Things got off to a bloody start on Tuesday morning in the Afghan capital, Kabul, where several people have been killed and more than 200 have been injured.
Tuesday’s bombing happened during the morning rush hour in a residential neighbourhood close to the ministry of defence and military compounds.
The Taliban has claimed responsibility for the incident which occurred when a vehicle was detonated.
There are unverified claims that Taliban fighters managed to breach the defences of the National Directorate of Security, the main spy agency which protects high-ranking government officials.
For now, the scene of the attack has been completely cordoned off by Afghan security forces.
It was the first attack in the Afghan capital since the Islamist militant group declared the start of their spring offensive a week ago.
According to the Kabul police chief said, the death toll from the attack has risen to 28 with more than 320 wounded.
Police chief Abdul Rahman Rahimi said civilians and members of the Afghan security forces were among the dead and wounded.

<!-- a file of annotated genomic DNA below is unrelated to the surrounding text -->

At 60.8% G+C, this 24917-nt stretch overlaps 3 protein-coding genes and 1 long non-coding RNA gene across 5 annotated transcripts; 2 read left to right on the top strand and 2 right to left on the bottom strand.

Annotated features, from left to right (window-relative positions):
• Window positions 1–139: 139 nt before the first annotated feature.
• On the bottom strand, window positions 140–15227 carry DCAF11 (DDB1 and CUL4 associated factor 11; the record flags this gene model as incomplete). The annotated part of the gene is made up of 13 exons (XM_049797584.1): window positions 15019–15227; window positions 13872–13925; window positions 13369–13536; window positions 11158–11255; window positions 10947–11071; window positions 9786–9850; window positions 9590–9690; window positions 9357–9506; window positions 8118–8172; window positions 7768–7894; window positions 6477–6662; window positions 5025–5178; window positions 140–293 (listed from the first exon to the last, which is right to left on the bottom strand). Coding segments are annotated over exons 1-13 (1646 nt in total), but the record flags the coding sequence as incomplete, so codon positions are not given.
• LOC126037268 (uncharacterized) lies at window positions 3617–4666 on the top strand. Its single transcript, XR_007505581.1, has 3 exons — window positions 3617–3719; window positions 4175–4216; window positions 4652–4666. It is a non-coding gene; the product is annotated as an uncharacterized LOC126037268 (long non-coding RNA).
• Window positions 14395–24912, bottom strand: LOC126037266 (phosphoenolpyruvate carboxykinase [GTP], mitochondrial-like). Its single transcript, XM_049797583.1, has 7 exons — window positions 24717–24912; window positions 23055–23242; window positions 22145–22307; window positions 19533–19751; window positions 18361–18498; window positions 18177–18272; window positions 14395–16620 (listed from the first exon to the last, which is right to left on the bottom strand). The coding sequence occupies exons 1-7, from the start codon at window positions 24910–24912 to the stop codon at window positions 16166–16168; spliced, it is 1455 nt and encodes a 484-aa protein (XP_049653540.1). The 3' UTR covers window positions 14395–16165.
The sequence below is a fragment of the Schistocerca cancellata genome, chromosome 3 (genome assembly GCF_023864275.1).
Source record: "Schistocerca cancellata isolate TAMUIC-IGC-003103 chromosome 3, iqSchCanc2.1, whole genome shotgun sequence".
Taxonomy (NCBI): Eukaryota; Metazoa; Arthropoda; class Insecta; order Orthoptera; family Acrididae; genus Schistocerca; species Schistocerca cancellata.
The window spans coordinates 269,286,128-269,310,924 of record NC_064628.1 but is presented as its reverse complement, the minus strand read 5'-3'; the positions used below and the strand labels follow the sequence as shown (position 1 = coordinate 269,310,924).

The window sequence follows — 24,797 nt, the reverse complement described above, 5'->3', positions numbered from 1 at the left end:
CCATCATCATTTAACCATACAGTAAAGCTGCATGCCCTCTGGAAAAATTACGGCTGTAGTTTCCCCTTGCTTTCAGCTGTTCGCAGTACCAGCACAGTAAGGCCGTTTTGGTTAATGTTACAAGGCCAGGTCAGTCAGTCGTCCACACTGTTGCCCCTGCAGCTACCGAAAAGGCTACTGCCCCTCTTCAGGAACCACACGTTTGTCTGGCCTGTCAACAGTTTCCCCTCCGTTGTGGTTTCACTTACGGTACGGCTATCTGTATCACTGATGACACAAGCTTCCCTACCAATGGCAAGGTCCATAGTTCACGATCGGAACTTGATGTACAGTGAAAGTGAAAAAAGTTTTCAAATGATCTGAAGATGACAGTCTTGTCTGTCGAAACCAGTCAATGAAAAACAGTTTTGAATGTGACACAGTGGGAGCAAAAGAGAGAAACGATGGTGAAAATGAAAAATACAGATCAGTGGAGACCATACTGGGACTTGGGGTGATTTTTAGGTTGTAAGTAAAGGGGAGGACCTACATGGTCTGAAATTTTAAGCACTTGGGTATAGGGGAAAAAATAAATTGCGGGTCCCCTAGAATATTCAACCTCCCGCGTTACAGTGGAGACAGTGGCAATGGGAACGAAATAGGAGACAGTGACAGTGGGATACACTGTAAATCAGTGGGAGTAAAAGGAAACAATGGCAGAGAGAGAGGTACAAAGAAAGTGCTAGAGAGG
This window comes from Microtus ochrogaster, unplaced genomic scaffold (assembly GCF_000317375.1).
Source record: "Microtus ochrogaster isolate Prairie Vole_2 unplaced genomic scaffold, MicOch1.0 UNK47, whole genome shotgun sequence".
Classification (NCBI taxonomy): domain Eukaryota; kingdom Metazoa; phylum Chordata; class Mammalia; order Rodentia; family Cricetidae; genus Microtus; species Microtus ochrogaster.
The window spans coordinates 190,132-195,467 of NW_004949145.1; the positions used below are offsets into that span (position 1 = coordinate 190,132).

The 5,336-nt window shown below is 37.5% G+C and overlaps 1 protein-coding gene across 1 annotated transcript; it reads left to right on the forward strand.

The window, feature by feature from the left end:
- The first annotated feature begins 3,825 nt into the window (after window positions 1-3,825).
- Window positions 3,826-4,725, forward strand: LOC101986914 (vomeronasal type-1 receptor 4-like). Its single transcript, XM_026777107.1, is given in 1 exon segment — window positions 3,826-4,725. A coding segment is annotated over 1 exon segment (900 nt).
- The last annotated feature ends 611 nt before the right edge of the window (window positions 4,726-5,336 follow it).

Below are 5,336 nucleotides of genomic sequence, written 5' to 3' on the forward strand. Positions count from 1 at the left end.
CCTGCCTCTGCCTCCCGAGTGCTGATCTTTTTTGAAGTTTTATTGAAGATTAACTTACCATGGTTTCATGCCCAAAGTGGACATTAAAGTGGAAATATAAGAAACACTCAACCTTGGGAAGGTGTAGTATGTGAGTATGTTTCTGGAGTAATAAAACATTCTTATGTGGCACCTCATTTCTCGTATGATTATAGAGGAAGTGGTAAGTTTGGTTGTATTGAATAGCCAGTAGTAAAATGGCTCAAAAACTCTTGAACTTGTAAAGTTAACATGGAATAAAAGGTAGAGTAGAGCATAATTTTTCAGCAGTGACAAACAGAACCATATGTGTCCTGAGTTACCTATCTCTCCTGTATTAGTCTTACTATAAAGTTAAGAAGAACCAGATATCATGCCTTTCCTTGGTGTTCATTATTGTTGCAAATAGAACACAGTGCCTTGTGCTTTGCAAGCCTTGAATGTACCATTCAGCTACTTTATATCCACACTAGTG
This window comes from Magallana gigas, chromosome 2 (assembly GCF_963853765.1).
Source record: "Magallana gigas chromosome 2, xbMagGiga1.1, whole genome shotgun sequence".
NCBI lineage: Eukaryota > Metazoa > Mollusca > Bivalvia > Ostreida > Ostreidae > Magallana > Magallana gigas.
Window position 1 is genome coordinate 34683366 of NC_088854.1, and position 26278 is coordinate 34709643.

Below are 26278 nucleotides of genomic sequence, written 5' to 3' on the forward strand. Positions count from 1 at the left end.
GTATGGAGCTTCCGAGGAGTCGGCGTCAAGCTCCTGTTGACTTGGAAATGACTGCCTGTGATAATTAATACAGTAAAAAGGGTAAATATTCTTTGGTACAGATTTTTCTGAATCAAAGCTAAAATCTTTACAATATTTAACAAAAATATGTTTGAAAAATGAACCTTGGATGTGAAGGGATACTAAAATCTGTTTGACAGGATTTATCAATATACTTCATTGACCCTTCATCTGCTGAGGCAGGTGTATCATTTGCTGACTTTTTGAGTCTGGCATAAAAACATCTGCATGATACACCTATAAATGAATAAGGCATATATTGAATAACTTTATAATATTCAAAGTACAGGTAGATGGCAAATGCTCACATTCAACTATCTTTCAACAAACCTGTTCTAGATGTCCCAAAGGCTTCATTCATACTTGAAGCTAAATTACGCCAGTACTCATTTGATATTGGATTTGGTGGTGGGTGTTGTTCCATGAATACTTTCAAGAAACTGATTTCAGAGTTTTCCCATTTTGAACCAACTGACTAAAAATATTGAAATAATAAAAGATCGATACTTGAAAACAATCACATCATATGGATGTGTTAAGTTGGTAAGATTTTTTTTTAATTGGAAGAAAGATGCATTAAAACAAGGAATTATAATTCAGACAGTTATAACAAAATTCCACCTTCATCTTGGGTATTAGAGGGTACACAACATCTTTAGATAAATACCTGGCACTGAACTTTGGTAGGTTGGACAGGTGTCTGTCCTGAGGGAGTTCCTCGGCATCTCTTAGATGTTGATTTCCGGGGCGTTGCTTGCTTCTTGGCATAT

There has been a deadly siege on the Afghan city of Kunduz where reports say hundreds of Taliban fighters are attacking the city from several directions.
Police said that the militants have entered a hospital and are locked in deadly combat with security forces.
Kunduz province has seen a number of attacks since April, with the Taliban joining forces with other insurgents.
The assault comes a day after a bomb attack on a sports match in the Eastern Paktika province killed nine people.
Kunduz province contains major roads that connect central and northern Afghanistan, including a road to the capital, Kabul.
Reports from Pakistan indicate that eight of the 10 men reportedly jailed for the attempted assassination of Pakistani schoolgirl, Malala Yousafzai, were set free.
In April, officials in Pakistan said that 10 Taliban fighters had been found guilty and received 25-year sentences.
The BBC reports that only two of the men who stood trial were convicted.
The secrecy surrounding the trial, which was held behind closed doors, raised suspicions over its validity.
A spokesman for the Pakistani High Commission in London, Muneer Ahmed, says the eight men were acquitted because of a lack of evidence.
Meanwhile, Saleem Marwat, the district Police Chief in Swat, Pakistan separately confirmed that only two men had been convicted.
Mr Ahmed claimed that the original court judgement made it clear that only two men had been convicted, blaming the confusion on misreporting.